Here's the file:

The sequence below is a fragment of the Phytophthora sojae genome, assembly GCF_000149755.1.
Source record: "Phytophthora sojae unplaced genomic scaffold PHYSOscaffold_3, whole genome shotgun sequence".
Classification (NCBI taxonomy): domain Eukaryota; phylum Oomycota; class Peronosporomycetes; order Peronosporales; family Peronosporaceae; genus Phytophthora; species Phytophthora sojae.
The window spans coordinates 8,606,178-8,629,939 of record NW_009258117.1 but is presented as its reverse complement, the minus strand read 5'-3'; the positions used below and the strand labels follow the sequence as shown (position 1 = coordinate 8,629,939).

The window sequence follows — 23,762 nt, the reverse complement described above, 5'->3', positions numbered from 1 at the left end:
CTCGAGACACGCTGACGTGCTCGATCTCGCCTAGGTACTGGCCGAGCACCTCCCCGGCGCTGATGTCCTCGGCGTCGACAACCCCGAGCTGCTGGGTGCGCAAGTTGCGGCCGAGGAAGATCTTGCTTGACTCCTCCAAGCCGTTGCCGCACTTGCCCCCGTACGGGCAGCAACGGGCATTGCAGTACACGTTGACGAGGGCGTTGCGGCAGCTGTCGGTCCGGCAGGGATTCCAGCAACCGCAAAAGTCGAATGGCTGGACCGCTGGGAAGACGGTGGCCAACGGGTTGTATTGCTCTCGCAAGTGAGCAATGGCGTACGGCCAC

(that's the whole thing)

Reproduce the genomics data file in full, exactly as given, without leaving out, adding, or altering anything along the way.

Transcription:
The sequence below is a fragment of the Phytophthora sojae genome, assembly GCF_000149755.1.
Source record: "Phytophthora sojae unplaced genomic scaffold PHYSOscaffold_3, whole genome shotgun sequence".
Classification (NCBI taxonomy): domain Eukaryota; phylum Oomycota; class Peronosporomycetes; order Peronosporales; family Peronosporaceae; genus Phytophthora; species Phytophthora sojae.
The window spans coordinates 8,606,178-8,629,939 of record NW_009258117.1 but is presented as its reverse complement, the minus strand read 5'-3'; the positions used below and the strand labels follow the sequence as shown (position 1 = coordinate 8,629,939).

The window sequence follows — 23,762 nt, the reverse complement described above, 5'->3', positions numbered from 1 at the left end:
CTCGAGACACGCTGACGTGCTCGATCTCGCCTAGGTACTGGCCGAGCACCTCCCCGGCGCTGATGTCCTCGGCGTCGACAACCCCGAGCTGCTGGGTGCGCAAGTTGCGGCCGAGGAAGATCTTGCTTGACTCCTCCAAGCCGTTGCCGCACTTGCCCCCGTACGGGCAGCAACGGGCATTGCAGTACACGTTGACGAGGGCGTTGCGGCAGCTGTCGGTCCGGCAGGGATTCCAGCAACCGCAAAAGTCGAATGGCTGGACCGCTGGGAAGACGGTGGCCAACGGGTTGTATTGCTCTCGCAAGTGAGCAATGGCGTACGGCCAC